yearly wrap-ups

2012: The year of Ireland and sputtering ovaries

This, my 51st year on this go-round on Earth, was a roller coaster ride! I have also discovered, in looking back, that I really did not blog much.

In January, my focus was on healing. I had surgery in two places, my left wrist and my left palm. It took longer than I expected to heal, but I decided that I couldn’t wait any longer to play with some dye and fabric. I also painted this acrylic piece, unusual for me to paint on canvas, but it was an unusual time. I reintroduced myself to a sewing machine, inspired by the work of Jude Hill and her students, because I could not hand-stitch. These boros fascinate me – weaving strips of cloth and stitching them together pushes my buttons on so many levels.

In February, I celebrated my 51st birthday, my 7th blogiversary, and began obsessively planning our trip to Ireland. I also started weaving on my loom again, and put together a couple of little books, both of which belong to new owners now.

March was mainly focused on my paying job, as it often is. I wasn’t well enough to tackle the enormity of the garden clean-up to get the Back Forty going again full on, but I enjoyed the time I had left with my buddy Guido.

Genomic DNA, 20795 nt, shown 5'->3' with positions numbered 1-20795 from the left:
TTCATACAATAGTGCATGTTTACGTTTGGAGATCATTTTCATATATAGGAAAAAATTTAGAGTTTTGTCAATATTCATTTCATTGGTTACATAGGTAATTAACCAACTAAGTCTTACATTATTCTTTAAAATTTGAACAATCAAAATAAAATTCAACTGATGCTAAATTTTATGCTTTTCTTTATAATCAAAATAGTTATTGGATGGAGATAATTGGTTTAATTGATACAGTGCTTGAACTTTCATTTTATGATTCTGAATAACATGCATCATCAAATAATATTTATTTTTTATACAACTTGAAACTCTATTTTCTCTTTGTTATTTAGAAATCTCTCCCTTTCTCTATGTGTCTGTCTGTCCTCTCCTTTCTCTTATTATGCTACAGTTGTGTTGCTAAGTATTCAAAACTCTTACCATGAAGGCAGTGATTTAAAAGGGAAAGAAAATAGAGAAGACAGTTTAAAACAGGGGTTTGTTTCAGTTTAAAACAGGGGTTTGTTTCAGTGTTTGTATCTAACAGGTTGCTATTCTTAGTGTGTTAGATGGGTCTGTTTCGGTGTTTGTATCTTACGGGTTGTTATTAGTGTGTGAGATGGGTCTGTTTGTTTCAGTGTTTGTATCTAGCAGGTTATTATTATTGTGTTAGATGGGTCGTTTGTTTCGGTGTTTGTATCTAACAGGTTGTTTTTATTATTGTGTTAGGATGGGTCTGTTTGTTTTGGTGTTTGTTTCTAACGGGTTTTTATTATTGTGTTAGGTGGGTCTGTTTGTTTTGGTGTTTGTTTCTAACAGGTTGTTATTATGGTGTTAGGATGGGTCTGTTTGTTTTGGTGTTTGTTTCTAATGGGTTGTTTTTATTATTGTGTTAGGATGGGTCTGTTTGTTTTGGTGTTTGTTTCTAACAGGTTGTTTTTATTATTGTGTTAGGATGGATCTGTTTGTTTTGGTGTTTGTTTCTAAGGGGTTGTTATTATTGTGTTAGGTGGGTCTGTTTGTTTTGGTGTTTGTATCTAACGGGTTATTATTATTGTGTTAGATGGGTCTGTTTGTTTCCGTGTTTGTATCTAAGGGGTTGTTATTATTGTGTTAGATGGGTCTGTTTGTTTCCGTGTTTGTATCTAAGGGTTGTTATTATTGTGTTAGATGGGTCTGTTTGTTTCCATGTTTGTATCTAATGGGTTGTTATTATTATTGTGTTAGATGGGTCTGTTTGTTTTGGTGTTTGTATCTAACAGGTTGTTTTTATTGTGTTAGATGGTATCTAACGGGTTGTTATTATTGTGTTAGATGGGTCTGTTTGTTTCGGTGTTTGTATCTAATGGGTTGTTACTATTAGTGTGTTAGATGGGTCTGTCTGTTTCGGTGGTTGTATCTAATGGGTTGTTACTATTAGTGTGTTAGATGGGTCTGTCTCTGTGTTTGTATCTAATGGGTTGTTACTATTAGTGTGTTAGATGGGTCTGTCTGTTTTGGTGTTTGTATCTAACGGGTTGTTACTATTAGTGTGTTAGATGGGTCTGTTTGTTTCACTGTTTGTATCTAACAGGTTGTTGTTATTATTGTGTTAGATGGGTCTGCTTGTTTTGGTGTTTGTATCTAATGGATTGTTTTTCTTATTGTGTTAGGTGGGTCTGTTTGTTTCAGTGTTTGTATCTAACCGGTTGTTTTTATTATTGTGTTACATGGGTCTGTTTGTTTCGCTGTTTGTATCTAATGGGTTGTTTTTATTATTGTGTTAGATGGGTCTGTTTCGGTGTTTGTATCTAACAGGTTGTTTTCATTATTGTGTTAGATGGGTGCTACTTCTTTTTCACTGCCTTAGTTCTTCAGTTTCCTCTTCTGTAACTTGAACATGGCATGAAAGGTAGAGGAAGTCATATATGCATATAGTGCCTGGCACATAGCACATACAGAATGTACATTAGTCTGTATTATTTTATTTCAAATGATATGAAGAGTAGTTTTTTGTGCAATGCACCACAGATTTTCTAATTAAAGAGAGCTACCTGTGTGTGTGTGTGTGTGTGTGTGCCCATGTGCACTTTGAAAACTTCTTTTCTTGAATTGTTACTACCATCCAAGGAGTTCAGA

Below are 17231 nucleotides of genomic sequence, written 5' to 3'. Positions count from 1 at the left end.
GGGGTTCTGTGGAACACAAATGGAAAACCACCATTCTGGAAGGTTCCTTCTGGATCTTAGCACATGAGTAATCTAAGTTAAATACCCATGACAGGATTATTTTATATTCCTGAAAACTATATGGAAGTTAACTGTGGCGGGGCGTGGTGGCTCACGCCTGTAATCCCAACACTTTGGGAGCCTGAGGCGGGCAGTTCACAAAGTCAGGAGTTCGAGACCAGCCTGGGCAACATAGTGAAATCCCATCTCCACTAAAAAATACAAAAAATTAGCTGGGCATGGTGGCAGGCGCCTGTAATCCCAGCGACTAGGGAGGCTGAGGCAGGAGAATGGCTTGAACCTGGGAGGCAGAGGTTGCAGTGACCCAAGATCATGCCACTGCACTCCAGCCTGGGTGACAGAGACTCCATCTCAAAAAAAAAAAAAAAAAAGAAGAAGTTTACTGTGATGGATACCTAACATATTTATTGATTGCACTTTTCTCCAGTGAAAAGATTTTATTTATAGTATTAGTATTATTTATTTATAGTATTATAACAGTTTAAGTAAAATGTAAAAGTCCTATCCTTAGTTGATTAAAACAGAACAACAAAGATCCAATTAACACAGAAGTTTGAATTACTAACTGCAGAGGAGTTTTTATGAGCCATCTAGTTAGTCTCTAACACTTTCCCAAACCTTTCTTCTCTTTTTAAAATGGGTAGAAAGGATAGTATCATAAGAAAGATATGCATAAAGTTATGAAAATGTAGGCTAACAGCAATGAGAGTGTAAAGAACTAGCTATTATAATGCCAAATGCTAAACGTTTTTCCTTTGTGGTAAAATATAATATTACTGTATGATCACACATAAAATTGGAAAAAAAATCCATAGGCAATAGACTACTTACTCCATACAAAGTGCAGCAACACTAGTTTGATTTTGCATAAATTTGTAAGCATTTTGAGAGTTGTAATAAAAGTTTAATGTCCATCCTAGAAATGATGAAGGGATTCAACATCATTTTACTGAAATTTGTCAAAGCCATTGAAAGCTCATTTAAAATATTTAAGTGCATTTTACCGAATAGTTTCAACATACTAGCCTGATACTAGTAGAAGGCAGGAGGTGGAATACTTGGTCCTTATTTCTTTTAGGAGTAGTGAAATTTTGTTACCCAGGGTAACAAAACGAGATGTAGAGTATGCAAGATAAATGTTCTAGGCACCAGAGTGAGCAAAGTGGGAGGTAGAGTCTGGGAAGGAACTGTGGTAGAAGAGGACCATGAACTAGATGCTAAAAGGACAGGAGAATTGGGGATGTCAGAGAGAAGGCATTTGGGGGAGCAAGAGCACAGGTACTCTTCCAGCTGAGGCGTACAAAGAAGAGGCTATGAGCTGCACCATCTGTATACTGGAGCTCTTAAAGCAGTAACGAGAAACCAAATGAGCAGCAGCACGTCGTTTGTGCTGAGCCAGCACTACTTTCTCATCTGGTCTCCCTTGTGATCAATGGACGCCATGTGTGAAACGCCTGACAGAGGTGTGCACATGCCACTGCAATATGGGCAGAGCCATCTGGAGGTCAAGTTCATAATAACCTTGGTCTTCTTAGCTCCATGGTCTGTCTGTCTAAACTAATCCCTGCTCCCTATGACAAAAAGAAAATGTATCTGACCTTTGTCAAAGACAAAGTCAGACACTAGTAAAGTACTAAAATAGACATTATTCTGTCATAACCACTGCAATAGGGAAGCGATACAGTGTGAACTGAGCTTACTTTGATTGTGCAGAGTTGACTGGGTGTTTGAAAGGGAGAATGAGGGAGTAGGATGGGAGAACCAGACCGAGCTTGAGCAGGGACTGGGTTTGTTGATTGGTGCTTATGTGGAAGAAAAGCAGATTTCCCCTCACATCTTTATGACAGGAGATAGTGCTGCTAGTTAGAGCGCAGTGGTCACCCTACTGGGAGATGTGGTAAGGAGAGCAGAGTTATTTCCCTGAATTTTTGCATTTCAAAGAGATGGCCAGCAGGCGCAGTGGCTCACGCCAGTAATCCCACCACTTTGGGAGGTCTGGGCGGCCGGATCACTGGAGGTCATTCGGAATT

April was full of menopausal craziness and anticipating the big trip ahead, but I did take a few great photos of my hometown and nearby sites.

May was seriously all about Ireland. I couldn’t possibly pick only two of my favorite photos to post here, so go to the posts. We spent our 25th anniversary between Kenmare and a beautiful inn on the seacliffs of the Dingle Peninsula. Our journey left me with a heartache to go back, and we both agreed that we will start planning for our retirement there.

June: I guess that I did get a little gardening done.

We spent the last week of June at Lake Waccamaw.

In July, I had a great weaving month. Mainly because I played. It is good to play.